Jeison Rosario was in a bad place as he was counted out last Saturday night. The body shot from Jermell Charlo that left his body in spasms of pain was a picture of how hurting the hurt business can be.
Sometimes it’s not the hardest shot.
Sometimes it’s the right shot that leaves all dreams asunder.
After a valiant but losing effort, and moments to recover, it was clear Rosario would fight another day. It was also clear there is a single, clear top dog in the deep Jr. middleweight division. The culmination of a tremendous round robin, their unification bout wasn’t the last but instead the latest chapter.
There is more to come.
Charlo has three belts and, barring a move to middleweight, no shortage of serious challengers. Jarrett Hurd, Julian Williams, Erislandy Lara, and the winner of a possible Patrick Texiera-Brain Castano fight to unify the lone major strap left; they’re all possible.
They’re all possibilities worth anticipating.
That’s a healthy place for Jr. middleweight to be.
In 2020, Jr. middleweight is not an exception.
Boxing is damn healthy right now inside the ring.
That’s not to be confused with what’s going on outside the ring, in the reality of reality itself. Crowdless sporting events are just one sign of the times. Nothing will be as healthy as it can be until health is no longer a source of anxiety. Split platforms and varying levels of audience access remain an issue.
Competitive health is something else. Boxing has a wealth of it right now.
Every big fight hasn’t happened to be sure. Anthony Joshua-Deontay Wilder missed a unique window where both were undefeated with knockout wins over every opponent they’d faced (including the Wilder-Stiverne II rematch). Errol Spence-Terence Crawford is probably drifting from the chance to see them both at a point where all see both as prime.
What hasn’t happened doesn’t render the glass half empty.
Not even close.
Last Saturday didn’t just see Charlo move to the head of the Jr. middleweight class. The card itself featured five entertaining bouts, including a Fight of the Year contender in Jermall Charlo-Sergey Derveyanchenko. Over the day, fans were also treated to a masterclass boxing performance from Mairis Briedis at cruiserweght to claim the lineal throne against Yuniel Dorticos and Josh Taylor clearing the decks for a likely unification showdown with Jose Ramirez at Jr. welterweight.
It was one hell of a Saturday.
Just take a look at the most current TBRB divisional rankings. At heavyweight for instance, including champion Tyson Fury, in the last 3-4 years we’ve witnessed ten fights among currently rated big men with Anthony Joshua-Kubrat Pulev looming in December, Tyson Fury-Deontay Wilder III looking for a date, and Fury-Joshua pending if both win. Factoring in other men who have moved in and out of the top ten over the same span of time, it’s hard not to like the big picture.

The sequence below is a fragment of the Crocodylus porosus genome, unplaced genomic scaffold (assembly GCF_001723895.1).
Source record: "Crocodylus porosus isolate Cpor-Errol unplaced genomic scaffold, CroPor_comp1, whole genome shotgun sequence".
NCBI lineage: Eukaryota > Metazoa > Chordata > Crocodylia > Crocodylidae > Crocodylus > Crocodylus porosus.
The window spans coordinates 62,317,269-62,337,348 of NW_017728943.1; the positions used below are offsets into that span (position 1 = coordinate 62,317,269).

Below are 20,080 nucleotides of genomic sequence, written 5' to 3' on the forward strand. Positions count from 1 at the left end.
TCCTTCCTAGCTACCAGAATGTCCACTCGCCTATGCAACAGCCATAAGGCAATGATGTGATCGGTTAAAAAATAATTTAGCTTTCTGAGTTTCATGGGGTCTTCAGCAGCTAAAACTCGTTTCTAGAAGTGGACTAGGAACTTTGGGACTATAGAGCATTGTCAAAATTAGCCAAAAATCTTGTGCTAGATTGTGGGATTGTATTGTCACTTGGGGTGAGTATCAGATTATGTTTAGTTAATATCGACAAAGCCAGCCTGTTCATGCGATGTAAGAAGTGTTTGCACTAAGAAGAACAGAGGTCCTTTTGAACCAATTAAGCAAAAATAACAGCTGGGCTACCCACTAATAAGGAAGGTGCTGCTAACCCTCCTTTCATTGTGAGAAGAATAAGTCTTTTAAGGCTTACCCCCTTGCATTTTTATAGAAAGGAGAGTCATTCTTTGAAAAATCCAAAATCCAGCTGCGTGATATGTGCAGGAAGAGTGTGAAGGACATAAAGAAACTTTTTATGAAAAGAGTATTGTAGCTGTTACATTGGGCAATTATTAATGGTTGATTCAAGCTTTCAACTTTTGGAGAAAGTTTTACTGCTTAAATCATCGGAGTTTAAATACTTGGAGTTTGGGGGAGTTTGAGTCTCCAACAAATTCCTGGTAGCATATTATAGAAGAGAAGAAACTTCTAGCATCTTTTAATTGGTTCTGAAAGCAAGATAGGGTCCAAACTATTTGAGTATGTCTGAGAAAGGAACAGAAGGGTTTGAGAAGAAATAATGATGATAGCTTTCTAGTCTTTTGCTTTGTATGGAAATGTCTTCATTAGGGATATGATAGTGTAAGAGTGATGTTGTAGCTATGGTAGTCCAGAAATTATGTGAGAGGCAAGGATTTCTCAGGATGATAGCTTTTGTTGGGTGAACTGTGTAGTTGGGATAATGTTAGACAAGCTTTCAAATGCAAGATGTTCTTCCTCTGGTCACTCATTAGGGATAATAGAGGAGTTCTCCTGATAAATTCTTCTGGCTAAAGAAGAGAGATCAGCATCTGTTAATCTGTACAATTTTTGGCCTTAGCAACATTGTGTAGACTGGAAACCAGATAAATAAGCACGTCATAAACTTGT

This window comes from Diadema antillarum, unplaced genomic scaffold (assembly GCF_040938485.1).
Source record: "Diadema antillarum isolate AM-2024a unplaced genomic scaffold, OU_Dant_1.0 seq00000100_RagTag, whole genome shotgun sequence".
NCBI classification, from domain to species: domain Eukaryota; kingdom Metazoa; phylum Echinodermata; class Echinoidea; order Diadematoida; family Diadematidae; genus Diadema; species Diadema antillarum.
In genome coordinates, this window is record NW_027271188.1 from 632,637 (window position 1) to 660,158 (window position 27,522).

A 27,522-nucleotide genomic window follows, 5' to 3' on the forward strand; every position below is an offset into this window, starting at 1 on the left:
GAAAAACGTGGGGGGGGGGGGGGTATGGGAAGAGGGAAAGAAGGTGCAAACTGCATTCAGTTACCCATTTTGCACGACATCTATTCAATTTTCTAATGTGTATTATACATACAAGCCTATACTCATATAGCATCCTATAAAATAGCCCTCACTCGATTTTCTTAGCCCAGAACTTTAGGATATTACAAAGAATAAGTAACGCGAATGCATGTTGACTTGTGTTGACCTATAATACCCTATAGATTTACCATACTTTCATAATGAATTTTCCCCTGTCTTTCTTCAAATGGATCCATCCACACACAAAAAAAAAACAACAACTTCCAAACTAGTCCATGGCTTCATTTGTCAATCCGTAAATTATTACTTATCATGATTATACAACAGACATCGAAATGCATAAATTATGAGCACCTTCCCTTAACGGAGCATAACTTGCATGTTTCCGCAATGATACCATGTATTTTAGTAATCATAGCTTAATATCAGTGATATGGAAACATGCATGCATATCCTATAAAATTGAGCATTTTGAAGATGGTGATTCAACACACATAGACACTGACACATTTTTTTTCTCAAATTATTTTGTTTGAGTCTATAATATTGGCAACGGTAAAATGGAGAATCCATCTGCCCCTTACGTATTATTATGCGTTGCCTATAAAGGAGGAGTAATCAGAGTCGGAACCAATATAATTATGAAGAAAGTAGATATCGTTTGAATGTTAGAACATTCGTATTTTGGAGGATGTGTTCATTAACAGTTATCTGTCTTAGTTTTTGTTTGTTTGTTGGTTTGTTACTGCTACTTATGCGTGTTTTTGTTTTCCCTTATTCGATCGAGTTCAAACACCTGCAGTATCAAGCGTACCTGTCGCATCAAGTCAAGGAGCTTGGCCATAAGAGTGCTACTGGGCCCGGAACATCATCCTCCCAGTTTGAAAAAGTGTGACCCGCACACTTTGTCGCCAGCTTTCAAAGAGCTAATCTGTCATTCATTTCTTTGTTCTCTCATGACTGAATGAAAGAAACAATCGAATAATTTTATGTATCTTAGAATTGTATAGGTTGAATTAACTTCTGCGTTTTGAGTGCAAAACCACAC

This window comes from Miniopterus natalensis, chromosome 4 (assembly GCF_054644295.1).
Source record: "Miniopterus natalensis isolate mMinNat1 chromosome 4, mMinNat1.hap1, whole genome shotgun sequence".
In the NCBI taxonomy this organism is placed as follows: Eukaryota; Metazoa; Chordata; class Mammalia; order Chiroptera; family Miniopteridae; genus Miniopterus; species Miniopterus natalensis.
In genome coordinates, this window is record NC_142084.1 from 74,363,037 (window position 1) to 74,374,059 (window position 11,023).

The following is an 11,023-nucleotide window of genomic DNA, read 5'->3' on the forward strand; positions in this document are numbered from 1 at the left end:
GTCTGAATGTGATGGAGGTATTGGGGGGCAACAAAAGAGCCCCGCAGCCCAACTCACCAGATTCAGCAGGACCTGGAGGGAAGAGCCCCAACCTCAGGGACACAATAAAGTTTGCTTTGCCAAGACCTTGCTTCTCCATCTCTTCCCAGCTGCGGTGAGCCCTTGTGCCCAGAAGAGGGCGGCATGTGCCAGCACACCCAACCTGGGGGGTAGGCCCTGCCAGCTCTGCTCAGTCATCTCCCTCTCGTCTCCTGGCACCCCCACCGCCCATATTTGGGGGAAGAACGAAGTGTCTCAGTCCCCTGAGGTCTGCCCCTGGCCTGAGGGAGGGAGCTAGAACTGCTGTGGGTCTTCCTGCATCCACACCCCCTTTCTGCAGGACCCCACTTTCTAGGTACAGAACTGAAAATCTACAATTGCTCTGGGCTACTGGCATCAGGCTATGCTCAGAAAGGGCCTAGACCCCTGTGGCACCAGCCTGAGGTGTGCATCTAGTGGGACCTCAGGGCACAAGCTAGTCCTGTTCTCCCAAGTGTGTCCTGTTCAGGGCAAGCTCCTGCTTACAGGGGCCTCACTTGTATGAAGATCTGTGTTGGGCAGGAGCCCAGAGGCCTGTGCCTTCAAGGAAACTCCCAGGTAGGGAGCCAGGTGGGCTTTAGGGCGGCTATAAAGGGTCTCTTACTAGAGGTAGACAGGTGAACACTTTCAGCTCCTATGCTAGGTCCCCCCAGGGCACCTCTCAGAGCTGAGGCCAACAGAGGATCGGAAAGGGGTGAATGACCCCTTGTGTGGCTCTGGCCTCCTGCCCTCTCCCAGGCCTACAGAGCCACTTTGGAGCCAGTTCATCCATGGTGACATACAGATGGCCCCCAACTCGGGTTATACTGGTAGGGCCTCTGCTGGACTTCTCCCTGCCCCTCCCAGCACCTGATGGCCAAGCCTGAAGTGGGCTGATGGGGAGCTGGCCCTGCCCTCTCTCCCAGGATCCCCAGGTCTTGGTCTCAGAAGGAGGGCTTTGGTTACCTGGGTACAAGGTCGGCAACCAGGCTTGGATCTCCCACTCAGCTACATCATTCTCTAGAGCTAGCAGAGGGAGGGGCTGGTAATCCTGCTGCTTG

We haven’t got it all yet on the superfight side, but it takes time to find a break point where what wasn’t can genuinely be tallied. As an example, we didn’t know for sure in the 1990s we really weren’t ever going to see Riddick Bowe-Lennox Lewis until after the Bowe-Andrew Golota fights; in contrast, Mike Tyson-Evander Holyfield and Tyson-Lewis happened after many assumed the window had closed.
Below heavyweight right now, two World Boxing Super Series at cruiserweight have produced a similar wealth of matches and results, light heavyweights current roster has almost a dozen fights between them, welterweight has a little less than ten with Errol Spence-Danny Garcia coming, and Ramirez and Taylor both have three distinct wins against the current top ten at Jr. welterweight and their compatriots are clashing as well. Vasyl Lomachenko will face his fifth straight top ten lightweight (if only Ryan Camobell remains rated in class) when he dares further unification with the dangerous Teofimo Lopez next month.
Jr. featherweight, bantamweight, Jr. bantamweight, and Jr. flyweight have either remained hopping or sit on the verge of an explosion as well.
That’s something for everyone.
While waiting for the next mammoth event contest, the most boxing fans can hope for is that the best of boxing’s seventeen weight classes are fighting each other. It’s not happening in all seventeen. To be sure, there are spots that could be stronger. Still, it feels like there are less divisions in need of a substantial increase in clashes than there have been in some time.
And there are way more fights to look forward to than absent clashes to lament.
Last Saturday was boxing showing off much of what makes this a moment to embrace and pass the word about.
Appreciate it while it’s happening.
Cliff Rold is the Managing Editor of BoxingScene, a founding member of the Transnational Boxing Rankings Board, a member of the International Boxing Research Organization, and a member of the Boxing Writers Association of America. He can be reached at firstname.lastname@example.org